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Atlas Surprises —

How quickly the years (and decades) do pass. Between 1978 and 1983, I was an eager, young(er) participant in the previous “Atlas of Breeding Birds in Maine” project. Recently I browsed a slightly yellowed paper copy of the finalized results from that earlier study. 329 citizen-science volunteers did the field work to collect data. A total of 201 species were determined to be breeding in the state at that time, representing 50 percent of all species ever found in the state at any season. Fourteen of those species were previously undocumented as Maine breeders. The list includes some now-familiar birds such as Great Cormorant, Turkey Vulture, Tufted Titmouse and Wild Turkey, to name several.

With the inception of the current five-year Maine Bird Atlas, various factors have evolved in the intervening 35 years. Advanced communication technology is perhaps the most obvious change, allowing for instantaneous online sharing of bird sightings, videos, photographs and sound recordings. GPS tracking devices to identify pinpoint locations are now standard equipment on many phones and even digital cameras.

The composition and distribution of Maine’s nesting birds have also changed as increasing numbers of southern U.S. species gradually shifted northward with the warming climate. A southern cousin of the Whippoorwill, a Chuck-will’s-widow, has been present for much of June in Orland but is not yet confirmed as nesting there. This general northward trend is evident across the entire North American continent with dozens of species.

Of our three midcoast counties, Knox has tallied 100 breeding species; Lincoln 95 and Waldo 93. Over 600 Maine atlasers have confirmed the breeding status for 169 species in the state, plus possible or probable breeding records for an additional 48 species. Nine species are newly confirmed breeders not recorded during Maine’s first atlas: Manx Shearwater, Great Egret, Sandhill Crane, American Oystercatcher, Common Murre, Red-bellied Woodpecker, Merlin, Fish Crow, and Carolina Wren. Locally, Red-bellied Woodpecker numbers have risen substantially in the past decade and Fish Crows and Merlins are now found nesting in Rockland on a regular yearly basis.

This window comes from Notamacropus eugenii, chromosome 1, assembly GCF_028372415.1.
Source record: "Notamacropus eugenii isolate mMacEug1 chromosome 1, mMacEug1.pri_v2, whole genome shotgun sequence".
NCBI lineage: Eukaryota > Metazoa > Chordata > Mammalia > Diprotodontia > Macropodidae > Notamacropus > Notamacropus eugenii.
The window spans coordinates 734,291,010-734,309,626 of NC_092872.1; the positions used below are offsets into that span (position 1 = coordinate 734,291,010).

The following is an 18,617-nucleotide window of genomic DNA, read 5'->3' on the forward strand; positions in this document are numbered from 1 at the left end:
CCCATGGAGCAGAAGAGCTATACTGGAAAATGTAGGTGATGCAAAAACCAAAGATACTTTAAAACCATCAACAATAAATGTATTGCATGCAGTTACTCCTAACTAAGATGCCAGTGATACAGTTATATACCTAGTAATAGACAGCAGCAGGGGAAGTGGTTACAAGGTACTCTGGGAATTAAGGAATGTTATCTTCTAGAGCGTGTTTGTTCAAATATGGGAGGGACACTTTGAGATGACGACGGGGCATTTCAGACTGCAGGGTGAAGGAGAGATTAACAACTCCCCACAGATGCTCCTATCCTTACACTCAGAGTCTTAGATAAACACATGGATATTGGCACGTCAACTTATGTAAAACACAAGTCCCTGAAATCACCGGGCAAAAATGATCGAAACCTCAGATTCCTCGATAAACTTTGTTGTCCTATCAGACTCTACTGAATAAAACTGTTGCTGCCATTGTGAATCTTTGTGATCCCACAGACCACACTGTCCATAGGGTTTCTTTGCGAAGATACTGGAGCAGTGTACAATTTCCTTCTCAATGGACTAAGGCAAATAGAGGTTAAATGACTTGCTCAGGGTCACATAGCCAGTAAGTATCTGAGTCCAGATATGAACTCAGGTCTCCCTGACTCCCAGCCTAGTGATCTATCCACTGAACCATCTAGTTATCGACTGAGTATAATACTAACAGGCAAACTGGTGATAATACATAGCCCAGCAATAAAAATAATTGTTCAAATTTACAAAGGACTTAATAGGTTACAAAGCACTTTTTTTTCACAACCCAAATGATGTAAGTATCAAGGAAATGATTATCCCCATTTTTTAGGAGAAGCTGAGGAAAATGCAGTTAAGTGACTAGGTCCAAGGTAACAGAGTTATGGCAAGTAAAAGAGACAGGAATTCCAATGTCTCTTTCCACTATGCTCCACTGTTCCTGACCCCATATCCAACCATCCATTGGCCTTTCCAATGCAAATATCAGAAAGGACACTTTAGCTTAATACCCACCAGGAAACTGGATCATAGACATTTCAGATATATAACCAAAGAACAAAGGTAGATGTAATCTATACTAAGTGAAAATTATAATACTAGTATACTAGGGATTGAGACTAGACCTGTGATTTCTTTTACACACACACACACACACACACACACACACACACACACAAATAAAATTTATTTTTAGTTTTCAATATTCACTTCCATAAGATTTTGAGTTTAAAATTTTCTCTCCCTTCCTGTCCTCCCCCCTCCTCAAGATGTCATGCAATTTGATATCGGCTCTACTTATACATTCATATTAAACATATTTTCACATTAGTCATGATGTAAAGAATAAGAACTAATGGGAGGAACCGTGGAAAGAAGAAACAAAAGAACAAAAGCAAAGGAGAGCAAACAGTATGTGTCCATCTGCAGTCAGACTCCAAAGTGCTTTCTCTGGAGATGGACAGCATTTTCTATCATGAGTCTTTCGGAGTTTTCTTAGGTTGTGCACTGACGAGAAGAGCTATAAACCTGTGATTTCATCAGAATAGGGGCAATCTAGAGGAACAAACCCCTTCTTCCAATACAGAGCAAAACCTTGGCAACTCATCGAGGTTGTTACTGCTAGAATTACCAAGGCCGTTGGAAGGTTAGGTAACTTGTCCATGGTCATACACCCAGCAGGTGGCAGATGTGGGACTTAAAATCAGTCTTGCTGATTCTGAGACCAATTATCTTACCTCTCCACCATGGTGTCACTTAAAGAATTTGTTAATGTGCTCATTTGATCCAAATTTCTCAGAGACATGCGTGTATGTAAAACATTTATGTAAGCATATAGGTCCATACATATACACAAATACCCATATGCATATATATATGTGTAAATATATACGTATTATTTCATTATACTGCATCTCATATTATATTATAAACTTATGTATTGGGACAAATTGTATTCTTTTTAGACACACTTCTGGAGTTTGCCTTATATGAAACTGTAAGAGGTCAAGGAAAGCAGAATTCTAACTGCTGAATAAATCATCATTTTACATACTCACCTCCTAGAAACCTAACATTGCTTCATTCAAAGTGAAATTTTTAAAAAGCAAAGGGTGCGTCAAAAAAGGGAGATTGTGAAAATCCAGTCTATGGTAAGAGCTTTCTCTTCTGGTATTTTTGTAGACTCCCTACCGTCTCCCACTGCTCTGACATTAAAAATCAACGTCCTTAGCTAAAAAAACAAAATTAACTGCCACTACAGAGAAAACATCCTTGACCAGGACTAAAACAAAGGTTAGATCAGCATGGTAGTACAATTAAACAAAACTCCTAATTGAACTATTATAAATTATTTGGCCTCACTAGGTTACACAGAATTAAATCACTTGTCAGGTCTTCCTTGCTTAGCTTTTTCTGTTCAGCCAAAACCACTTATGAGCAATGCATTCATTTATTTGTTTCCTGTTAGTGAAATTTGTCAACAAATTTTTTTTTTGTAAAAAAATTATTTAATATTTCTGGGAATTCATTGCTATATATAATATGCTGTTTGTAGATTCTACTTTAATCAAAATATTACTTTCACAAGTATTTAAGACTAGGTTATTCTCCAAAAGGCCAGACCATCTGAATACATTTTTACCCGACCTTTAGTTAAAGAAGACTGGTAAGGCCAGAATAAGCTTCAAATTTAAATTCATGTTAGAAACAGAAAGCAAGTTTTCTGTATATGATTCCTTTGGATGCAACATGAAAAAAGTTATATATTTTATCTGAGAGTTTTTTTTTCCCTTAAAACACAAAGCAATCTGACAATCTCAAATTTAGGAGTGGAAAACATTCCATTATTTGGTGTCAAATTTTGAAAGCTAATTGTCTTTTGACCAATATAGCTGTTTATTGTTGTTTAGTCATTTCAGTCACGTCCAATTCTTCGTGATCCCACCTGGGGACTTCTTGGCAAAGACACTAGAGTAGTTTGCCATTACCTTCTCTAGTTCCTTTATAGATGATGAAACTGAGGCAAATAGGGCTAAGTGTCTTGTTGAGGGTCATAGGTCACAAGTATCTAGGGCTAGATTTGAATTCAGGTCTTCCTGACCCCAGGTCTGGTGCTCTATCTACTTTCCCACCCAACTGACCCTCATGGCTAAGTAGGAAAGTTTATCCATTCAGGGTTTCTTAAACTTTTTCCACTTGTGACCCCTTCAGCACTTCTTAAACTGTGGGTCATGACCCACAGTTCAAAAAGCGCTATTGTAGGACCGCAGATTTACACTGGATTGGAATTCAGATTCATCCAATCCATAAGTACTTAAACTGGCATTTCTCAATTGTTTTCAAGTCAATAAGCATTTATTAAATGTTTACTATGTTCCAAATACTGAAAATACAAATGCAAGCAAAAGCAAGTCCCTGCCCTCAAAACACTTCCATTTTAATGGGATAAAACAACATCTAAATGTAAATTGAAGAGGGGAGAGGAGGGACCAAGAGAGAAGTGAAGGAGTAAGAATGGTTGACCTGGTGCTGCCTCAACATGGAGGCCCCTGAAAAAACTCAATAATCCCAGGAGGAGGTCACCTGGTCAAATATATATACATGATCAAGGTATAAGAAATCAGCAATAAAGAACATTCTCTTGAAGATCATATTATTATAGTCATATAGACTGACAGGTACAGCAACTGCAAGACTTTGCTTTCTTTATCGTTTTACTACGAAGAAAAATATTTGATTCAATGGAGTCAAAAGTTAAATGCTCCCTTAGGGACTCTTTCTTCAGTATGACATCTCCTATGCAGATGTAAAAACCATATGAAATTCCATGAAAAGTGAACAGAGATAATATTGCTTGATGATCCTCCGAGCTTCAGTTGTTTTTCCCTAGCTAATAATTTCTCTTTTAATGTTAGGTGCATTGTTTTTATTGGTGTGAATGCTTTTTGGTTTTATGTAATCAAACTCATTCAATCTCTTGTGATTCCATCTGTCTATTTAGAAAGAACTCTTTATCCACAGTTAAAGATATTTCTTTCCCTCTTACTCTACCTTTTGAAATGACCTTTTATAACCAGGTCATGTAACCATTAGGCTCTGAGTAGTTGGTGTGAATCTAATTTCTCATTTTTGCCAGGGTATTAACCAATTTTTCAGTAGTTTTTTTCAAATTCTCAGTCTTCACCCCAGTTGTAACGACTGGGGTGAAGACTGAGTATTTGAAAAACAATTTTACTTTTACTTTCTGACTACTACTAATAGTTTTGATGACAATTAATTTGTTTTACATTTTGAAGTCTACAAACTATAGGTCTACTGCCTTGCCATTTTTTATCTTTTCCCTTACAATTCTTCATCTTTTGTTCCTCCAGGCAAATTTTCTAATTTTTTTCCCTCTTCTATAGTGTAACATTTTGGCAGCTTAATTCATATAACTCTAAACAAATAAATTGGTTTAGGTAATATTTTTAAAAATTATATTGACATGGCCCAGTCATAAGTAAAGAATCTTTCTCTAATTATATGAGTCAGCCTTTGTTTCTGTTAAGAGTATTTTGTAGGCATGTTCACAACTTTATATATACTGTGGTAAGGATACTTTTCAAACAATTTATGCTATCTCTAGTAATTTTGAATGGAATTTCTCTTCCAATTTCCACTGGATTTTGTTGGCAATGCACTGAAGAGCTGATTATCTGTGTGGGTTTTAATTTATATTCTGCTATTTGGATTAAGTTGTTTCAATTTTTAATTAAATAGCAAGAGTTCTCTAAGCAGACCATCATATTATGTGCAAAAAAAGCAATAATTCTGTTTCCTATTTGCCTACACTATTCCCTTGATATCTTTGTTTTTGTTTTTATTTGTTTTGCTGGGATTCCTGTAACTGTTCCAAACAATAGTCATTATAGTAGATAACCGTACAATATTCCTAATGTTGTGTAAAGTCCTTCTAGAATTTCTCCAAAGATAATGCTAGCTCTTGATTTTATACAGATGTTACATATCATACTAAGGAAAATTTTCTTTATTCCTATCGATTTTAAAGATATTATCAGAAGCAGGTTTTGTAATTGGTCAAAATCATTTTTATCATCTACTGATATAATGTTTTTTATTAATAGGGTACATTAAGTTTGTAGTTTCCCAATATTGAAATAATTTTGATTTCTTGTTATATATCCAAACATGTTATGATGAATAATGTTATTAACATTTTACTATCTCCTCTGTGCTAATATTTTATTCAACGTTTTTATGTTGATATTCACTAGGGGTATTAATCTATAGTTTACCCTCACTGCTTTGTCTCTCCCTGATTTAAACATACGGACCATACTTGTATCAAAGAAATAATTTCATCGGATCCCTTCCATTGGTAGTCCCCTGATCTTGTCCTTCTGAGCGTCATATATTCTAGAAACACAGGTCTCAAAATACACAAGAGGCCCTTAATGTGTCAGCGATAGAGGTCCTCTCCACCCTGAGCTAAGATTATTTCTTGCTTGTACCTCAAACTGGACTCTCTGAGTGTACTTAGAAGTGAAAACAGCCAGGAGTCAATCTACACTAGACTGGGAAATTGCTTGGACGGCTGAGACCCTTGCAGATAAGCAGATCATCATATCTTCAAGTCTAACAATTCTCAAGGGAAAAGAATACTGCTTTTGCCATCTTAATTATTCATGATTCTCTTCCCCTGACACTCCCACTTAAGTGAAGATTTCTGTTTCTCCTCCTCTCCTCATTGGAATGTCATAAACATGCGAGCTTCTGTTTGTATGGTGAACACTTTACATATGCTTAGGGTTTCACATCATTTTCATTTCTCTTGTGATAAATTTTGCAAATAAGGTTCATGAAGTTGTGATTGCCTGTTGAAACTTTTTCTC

The midcoast can contribute an additional new species to the state and county lists — a family of nesting Orchard Orioles in Rockport! On June 19, while investigating a group of several nesting Baltimore Orioles, I heard a slightly different song – burry, whistled tones mingled with harsh churrs and chatters. And out popped an immature male Orchard Oriole. Birds of this particular age are greenish yellow with a black throat patch. Although Orchard Orioles appear occasionally in Maine, I strongly doubted that this young bird was capable or interested in starting a family.

The smallest of North America’s orioles, the adult male acquires his rich brick-red breast and black upperparts in his third year. Orchards construct a similar pouchlike nest to the more common Baltimore Oriole and winter in Central America.

Now back to the Rockport bird. In succeeding days, the young oriole sang, chattered and remained within a tight circle of alder/maple habitat at the edge of a pond. He acted increasingly protective, agitated and tightly focused on an area of tall alders. My suspicions grew daily. Bingo! On July 9, I spotted him carrying food in his bill — a confirming sign of nesting activity. The following morning, he and a female companion were both carrying food. After viewing a few delivery routes, I spotted the nest about 15 feet above the ground.

To date, the other breeding confirmations for Orchard Oriole are at Portland’s Capisic Pond Park and in York. There is little doubt that other surprises await us as we explore Maine’s transitioning avifauna.